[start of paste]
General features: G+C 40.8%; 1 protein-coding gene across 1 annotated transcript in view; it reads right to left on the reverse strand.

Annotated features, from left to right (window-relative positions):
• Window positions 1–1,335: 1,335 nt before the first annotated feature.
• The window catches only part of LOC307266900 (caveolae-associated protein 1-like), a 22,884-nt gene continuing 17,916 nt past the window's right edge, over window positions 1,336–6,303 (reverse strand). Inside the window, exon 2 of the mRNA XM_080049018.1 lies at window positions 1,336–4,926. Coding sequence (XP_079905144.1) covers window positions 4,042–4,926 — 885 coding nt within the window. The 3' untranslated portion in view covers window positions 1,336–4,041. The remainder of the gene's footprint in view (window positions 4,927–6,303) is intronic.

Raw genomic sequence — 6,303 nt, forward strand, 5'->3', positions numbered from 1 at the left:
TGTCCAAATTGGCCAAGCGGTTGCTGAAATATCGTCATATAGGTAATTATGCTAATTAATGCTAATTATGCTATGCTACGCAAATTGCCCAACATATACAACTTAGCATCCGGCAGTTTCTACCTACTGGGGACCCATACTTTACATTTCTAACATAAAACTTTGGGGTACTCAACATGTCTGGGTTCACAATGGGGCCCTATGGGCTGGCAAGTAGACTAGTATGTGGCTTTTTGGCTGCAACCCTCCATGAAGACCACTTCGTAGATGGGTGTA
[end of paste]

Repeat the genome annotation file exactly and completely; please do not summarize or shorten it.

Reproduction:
General features: G+C 40.8%; 1 protein-coding gene across 1 annotated transcript in view; it reads right to left on the reverse strand.

Annotated features, from left to right (window-relative positions):
• Window positions 1–1,335: 1,335 nt before the first annotated feature.
• The window catches only part of LOC307266900 (caveolae-associated protein 1-like), a 22,884-nt gene continuing 17,916 nt past the window's right edge, over window positions 1,336–6,303 (reverse strand). Inside the window, exon 2 of the mRNA XM_080049018.1 lies at window positions 1,336–4,926. Coding sequence (XP_079905144.1) covers window positions 4,042–4,926 — 885 coding nt within the window. The 3' untranslated portion in view covers window positions 1,336–4,041. The remainder of the gene's footprint in view (window positions 4,927–6,303) is intronic.

Raw genomic sequence — 6,303 nt, forward strand, 5'->3', positions numbered from 1 at the left:
TGTCCAAATTGGCCAAGCGGTTGCTGAAATATCGTCATATAGGTAATTATGCTAATTAATGCTAATTATGCTATGCTACGCAAATTGCCCAACATATACAACTTAGCATCCGGCAGTTTCTACCTACTGGGGACCCATACTTTACATTTCTAACATAAAACTTTGGGGTACTCAACATGTCTGGGTTCACAATGGGGCCCTATGGGCTGGCAAGTAGACTAGTATGTGGCTTTTTGGCTGCAACCCTCCATGAAGACCACTTCGTAGATGGGTGTA